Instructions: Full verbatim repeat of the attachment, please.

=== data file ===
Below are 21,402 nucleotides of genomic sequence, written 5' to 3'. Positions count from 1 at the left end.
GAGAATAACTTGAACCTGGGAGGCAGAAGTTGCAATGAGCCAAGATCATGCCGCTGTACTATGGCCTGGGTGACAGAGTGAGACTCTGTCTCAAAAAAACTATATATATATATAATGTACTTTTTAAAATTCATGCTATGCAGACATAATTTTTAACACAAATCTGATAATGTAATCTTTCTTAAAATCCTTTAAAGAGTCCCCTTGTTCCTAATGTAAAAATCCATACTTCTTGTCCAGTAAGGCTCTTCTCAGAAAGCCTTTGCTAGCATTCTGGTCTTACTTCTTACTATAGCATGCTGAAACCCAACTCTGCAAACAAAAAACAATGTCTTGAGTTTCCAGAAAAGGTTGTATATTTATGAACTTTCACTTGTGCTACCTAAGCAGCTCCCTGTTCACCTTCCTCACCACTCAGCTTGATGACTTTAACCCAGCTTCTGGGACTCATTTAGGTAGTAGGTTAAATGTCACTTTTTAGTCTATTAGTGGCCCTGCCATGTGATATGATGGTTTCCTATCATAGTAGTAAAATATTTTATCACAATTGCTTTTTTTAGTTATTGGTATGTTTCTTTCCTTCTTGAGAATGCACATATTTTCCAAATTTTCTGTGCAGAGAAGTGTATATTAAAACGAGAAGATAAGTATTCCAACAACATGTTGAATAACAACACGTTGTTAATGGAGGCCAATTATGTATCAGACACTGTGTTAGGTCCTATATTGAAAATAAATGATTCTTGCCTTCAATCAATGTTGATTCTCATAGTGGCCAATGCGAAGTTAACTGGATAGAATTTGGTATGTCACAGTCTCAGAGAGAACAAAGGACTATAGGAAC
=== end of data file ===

Below are 21,402 nucleotides of genomic sequence, written 5' to 3'. Positions count from 1 at the left end.
GAGAATAACTTGAACCTGGGAGGCAGAAGTTGCAATGAGCCAAGATCATGCCGCTGTACTATGGCCTGGGTGACAGAGTGAGACTCTGTCTCAAAAAAACTATATATATATATAATGTACTTTTTAAAATTCATGCTATGCAGACATAATTTTTAACACAAATCTGATAATGTAATCTTTCTTAAAATCCTTTAAAGAGTCCCCTTGTTCCTAATGTAAAAATCCATACTTCTTGTCCAGTAAGGCTCTTCTCAGAAAGCCTTTGCTAGCATTCTGGTCTTACTTCTTACTATAGCATGCTGAAACCCAACTCTGCAAACAAAAAACAATGTCTTGAGTTTCCAGAAAAGGTTGTATATTTATGAACTTTCACTTGTGCTACCTAAGCAGCTCCCTGTTCACCTTCCTCACCACTCAGCTTGATGACTTTAACCCAGCTTCTGGGACTCATTTAGGTAGTAGGTTAAATGTCACTTTTTAGTCTATTAGTGGCCCTGCCATGTGATATGATGGTTTCCTATCATAGTAGTAAAATATTTTATCACAATTGCTTTTTTTAGTTATTGGTATGTTTCTTTCCTTCTTGAGAATGCACATATTTTCCAAATTTTCTGTGCAGAGAAGTGTATATTAAAACGAGAAGATAAGTATTCCAACAACATGTTGAATAACAACACGTTGTTAATGGAGGCCAATTATGTATCAGACACTGTGTTAGGTCCTATATTGAAAATAAATGATTCTTGCCTTCAATCAATGTTGATTCTCATAGTGGCCAATGCGAAGTTAACTGGATAGAATTTGGTATGTCACAGTCTCAGAGAGAACAAAGGACTATAGGAAC